I got only a fragment of a letter from you today, but I am going to try to answer it, though perhaps I may not understand it fully. I seem to gather from it that you are in the state that follows upon spiritual exaltation and change. The first few months after a crisis, perhaps I ought to say, the crisis, in a soul's life, it is borne in the Everlasting Arms and rejoices and wonders at the strength and swiftness with which it is carried on, not fully realizing whence the strength comes. But one cannot always remain a baby; the time comes when it must learn to walk, and the first efforts are so weak, so awkward, with such frequent falls--falls that hurt--that it is not strange that it should think it had lost rather than gained. Sometimes even it thinks it is worse than before the great awakening that has transfigured its whole future, just as a child gets on more slowly when it first begins to walk than it did in creeping, yet the mother sees a distinct gain in its trying to walk, though the child may not. We have yet to remember that in walking in the Via CruciSj the beautiful way of the cross, that we are very weak, and the stumbling stones are many, and our eyes are lifted so often from them to the hill of Calvary that lies before us, so it is no wonder that we are tripped many times. Yet we may be sure that so long as our eyes are on the cross we have not turned backward.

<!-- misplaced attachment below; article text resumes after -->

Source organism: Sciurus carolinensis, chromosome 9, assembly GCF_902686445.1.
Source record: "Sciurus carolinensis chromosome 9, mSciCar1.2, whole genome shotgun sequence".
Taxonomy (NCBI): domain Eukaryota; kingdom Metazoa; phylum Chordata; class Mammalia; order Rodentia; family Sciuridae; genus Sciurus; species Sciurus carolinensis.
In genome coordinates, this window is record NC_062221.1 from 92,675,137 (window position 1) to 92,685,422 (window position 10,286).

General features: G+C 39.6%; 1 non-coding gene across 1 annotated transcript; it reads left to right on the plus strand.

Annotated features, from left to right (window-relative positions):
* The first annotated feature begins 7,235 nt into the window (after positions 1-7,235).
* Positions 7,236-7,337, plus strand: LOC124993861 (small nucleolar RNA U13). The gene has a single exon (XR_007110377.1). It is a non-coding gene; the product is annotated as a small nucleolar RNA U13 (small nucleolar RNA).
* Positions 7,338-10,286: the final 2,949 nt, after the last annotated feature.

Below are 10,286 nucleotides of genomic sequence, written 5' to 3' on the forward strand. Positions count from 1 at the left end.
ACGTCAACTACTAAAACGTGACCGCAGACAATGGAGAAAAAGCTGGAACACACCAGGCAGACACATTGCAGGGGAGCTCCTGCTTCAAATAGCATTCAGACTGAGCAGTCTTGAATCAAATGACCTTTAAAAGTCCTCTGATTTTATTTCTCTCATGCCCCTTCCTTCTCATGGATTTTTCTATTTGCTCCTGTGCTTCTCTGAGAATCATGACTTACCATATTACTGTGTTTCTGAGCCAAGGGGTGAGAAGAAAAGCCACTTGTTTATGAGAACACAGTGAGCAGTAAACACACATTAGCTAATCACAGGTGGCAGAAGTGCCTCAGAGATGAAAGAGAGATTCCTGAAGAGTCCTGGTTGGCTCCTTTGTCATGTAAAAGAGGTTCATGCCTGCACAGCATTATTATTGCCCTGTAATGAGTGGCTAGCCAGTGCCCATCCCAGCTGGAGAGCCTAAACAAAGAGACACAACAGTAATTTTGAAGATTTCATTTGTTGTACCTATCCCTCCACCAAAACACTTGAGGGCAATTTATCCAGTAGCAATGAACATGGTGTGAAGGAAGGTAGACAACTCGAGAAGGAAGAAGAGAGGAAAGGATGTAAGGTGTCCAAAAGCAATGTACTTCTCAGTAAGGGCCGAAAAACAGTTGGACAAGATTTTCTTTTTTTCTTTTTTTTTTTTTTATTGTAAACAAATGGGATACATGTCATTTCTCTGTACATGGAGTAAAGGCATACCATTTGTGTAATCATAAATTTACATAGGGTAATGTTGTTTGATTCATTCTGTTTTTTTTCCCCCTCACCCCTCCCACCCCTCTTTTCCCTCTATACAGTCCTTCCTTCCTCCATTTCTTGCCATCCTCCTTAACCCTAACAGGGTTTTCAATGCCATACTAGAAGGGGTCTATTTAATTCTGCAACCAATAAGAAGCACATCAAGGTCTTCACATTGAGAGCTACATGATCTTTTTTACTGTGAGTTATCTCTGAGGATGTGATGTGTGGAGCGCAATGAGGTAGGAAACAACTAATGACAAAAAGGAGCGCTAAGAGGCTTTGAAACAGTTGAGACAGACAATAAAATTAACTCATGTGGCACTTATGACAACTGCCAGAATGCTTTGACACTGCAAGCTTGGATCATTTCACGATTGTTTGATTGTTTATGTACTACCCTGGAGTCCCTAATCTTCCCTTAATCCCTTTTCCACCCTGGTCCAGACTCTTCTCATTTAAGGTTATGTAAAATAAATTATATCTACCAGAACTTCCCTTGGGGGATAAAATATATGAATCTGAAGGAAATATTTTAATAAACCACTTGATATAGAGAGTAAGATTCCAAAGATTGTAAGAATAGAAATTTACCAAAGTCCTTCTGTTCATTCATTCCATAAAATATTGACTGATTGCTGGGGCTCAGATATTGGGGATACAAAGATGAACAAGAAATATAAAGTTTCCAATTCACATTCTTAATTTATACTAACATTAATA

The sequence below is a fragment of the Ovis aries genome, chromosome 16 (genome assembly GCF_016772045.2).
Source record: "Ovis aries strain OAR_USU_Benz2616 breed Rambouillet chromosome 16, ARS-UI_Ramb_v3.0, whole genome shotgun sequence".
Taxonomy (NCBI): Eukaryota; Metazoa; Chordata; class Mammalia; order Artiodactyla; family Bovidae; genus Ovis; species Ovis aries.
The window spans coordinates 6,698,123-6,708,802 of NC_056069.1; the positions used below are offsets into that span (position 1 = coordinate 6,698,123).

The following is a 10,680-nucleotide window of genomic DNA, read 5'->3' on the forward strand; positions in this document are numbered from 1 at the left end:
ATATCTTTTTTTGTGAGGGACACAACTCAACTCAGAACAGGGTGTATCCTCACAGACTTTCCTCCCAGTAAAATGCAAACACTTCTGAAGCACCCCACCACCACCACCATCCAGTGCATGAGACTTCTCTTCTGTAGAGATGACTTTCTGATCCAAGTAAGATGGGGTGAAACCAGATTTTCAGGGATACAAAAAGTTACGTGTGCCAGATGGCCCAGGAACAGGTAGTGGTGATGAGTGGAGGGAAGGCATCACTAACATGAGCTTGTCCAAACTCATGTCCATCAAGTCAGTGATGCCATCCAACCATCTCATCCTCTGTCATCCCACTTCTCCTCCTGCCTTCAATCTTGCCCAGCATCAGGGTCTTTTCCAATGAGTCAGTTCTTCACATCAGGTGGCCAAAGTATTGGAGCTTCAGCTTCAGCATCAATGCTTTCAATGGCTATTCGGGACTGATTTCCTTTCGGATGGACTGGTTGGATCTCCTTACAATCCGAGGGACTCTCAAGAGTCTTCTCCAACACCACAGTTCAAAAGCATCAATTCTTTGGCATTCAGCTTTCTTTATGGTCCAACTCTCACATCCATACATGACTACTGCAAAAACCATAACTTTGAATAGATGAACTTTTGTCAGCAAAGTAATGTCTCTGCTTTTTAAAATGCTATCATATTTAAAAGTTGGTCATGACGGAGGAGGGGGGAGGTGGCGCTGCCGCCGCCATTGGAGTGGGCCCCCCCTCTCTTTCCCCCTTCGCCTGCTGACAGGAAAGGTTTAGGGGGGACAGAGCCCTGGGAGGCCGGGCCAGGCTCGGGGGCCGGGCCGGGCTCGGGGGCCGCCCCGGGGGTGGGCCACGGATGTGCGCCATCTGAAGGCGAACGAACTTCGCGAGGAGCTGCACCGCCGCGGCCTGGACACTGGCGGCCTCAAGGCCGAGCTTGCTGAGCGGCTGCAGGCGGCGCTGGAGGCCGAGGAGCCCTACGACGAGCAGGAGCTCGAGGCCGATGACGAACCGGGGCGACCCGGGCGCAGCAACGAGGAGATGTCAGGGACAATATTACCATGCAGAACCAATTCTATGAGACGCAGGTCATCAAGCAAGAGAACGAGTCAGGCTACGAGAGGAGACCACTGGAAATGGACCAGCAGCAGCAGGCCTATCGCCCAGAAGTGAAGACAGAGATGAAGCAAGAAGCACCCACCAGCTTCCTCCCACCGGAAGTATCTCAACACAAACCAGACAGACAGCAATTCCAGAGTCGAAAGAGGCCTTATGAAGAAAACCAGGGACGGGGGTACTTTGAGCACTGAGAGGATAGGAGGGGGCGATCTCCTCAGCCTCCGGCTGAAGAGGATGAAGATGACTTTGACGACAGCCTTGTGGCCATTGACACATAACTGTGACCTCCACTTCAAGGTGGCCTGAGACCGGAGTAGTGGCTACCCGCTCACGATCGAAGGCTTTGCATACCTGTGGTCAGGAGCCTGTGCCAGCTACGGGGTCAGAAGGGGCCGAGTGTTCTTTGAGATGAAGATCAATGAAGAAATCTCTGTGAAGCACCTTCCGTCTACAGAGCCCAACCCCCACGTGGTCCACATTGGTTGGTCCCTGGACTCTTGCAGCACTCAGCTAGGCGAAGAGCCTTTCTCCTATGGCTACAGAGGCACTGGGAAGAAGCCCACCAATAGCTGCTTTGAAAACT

Now it seems to me that the remedy for the restlessness and discouragement that you are suffering from is in living up to some definite rule of life. You can live by rule just as well as I can, though of course not the same rule. You can rise at a settled hour, you can take some definite hour in the day for spiritual reading, prayer, and meditation, and around these two definite points the rest of the day, with its duties and pleasures, can circulate. Of course there will be necessary interruptions, but they are really few, while the unnecessary ones are legion.

I think it would be well to write out a plan for your whole day, including everything, for if it is a good rule in housekeeping to have a place for everything and everything in its place, it is certainly a good rule in life to have a time for everything and everything in its time. I think you ought to cultivate the habit of meditation, and if you are troubled and wavering in your faith, why not take the Apostles' Creed, article by article, and meditate on it, not controversially, but spiritually, confirming your faith in it, and applying it practically to life; see what actions or line of action ought to spring from it, and whether it does as a matter of fact in you.

I think it would be well to make a particular and careful self examination once a week. Friday would be a good day for that, and then with your daily Bible reading and other spiritual reading, and your prayer, I will not say that you will grow so rapidly as to see it from day to day or even from week to week, but I think you could from month to month. For any spiritual growth, however, a certain set time for quiet is essential, and however irksome it might be at first, you would in time grow to look forward to it as a refreshment and a joy.